Galetto began working with ospreys in 1986 after she and her husband thought a free-standing pole near their Maurice River property would make an excellent nesting spot.
When Galetto first began banding birds, she found only three chicks on the river. This year Galetto and her crew are monitoring 44 nests and will band 60 to 70 chicks.
“With running the watershed organization, I feel like I get glued to the chair, keeping track of volunteers and the activities that we offer,” she said. “It’s easy to become disconnected with the river, but when you’re checking 50 or so platforms to see if they’re active and counting eggs and coming back to band chicks, it gets you out on the river a lot, and you’re doing something.”
A lifelong fascination with the bird is what drew Cape May County Technical High School natural sciences teacher Hans Toft into assisting the state with collecting data and installing nesting platforms. He has worked for 20 years with conservation groups and the state, even taking his students into the marsh to help.
“The first time I climbed up the ladder and looked into the nest, it took my breath away,” he said. “They laid out in their nest with their orange eyes and camouflage color and mother nature, it’s just astounding to look at that. You wonder how they can be out there in thunderstorms, hot days, how can they raise the birds out in the open like that, but they do it.”
While Galetto and Toft have worked for years to help restore the osprey population, Akers is a newcomer with about three years of banding experience. In 2007, the Great Egg Harbor River Watershed Council began a project to install osprey platforms along the river. Akers said the project was so successful that the state asked if he would assist with keeping an eye on the population.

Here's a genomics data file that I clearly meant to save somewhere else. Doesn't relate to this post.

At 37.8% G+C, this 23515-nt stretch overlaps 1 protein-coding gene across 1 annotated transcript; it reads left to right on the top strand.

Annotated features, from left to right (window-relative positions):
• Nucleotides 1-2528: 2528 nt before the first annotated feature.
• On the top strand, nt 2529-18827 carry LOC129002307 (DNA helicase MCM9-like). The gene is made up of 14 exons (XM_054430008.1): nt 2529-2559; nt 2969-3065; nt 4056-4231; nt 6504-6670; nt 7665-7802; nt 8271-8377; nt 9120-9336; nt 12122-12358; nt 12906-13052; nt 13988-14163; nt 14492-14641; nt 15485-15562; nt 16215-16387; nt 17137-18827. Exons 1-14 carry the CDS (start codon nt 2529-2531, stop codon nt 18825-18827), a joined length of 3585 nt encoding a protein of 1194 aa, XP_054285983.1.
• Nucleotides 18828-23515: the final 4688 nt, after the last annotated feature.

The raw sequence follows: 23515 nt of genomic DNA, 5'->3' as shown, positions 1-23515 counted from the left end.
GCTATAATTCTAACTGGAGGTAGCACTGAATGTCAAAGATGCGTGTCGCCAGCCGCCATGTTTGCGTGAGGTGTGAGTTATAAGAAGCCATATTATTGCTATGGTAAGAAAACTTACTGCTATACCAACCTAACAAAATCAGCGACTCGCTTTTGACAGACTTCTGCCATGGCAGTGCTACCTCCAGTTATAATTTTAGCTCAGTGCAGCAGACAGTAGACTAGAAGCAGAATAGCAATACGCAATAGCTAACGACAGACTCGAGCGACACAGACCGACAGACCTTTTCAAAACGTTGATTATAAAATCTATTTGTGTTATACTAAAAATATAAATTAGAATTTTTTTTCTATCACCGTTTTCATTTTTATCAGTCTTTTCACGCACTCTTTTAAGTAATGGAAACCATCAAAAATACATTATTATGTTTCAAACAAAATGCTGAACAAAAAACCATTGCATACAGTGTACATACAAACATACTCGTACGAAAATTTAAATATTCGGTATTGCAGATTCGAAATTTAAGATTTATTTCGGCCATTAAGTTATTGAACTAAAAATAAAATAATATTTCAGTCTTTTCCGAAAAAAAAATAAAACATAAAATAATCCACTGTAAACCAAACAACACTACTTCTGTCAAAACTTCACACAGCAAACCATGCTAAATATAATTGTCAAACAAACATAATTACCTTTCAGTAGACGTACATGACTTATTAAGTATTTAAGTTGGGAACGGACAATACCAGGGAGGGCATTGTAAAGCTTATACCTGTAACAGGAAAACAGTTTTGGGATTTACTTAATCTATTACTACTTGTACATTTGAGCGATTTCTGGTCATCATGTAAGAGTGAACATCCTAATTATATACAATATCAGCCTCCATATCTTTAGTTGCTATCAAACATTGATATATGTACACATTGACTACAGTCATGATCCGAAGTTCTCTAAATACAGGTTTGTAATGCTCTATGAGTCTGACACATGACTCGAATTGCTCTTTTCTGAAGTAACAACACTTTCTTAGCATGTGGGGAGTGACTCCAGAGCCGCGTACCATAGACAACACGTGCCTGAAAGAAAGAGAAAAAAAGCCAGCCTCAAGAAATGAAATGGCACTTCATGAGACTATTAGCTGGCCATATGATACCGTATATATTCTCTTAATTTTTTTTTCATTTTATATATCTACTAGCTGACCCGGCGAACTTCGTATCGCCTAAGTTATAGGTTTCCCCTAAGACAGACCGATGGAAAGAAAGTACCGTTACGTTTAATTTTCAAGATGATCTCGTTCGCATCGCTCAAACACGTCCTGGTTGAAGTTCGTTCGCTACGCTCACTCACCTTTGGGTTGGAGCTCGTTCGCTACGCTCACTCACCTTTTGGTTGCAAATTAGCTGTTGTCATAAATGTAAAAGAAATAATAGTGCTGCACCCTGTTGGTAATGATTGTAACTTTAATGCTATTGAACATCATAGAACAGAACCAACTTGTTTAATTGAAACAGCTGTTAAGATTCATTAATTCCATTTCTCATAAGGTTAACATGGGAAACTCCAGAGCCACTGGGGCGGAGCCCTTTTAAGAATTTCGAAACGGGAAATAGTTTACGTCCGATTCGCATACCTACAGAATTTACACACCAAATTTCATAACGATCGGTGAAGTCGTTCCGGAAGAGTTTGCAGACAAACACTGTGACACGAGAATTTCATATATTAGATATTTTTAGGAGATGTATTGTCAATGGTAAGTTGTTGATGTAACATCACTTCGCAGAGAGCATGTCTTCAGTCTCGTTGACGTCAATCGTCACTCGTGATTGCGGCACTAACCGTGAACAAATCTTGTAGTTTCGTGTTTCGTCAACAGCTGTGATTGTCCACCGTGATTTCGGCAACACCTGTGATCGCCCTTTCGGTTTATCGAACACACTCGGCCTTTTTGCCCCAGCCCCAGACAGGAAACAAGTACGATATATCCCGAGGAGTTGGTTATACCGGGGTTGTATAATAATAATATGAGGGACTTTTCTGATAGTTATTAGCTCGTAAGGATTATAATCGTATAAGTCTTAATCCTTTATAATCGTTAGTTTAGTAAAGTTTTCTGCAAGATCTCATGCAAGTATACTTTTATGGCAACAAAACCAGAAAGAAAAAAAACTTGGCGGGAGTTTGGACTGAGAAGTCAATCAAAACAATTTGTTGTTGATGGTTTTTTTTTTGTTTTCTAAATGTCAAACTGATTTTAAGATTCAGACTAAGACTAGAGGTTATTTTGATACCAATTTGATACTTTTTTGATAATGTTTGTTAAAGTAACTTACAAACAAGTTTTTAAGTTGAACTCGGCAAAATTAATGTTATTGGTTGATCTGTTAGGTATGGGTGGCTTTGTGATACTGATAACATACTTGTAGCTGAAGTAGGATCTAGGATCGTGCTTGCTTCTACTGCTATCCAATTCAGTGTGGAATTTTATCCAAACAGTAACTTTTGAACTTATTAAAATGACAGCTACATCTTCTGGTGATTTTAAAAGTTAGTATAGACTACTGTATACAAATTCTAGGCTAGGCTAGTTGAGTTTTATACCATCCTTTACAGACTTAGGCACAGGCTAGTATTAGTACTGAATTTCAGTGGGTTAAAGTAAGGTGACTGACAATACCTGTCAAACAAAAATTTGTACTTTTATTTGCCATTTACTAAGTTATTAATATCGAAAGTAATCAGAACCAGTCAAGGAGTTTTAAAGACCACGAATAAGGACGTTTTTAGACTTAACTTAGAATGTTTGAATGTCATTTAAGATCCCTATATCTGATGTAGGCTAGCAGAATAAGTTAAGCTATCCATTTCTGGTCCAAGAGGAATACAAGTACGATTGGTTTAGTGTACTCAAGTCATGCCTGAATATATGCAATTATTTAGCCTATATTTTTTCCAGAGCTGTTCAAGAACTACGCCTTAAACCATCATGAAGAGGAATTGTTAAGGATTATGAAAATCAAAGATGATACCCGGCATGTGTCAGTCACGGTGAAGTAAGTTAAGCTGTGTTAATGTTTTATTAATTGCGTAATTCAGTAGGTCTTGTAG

Out in the English Creek marsh, Akers and his son Jim pulled the boat up to the bank and secured it. The pair carried two large ladders over to the platform, about 15 yards away, through squishy mud and treacherous holes that sucked in ankles and calves. As they raised the ladders, the parent ospreys circled overhead, sounding warning chirps.
The largest bird in the nest was at the age of fighting back, something that rarely occurs. For the first time in his three years of tagging, the chick lunged and gave a warning peck. Akers gently took a feather sample and carefully placed a metal band around one foot of each of the nest’s three chicks.
“This isn’t fun. It’s interesting, but it’s not fun,” Akers said of the process. “I don’t like to disturb the birds. I don’t enjoy that part of it.”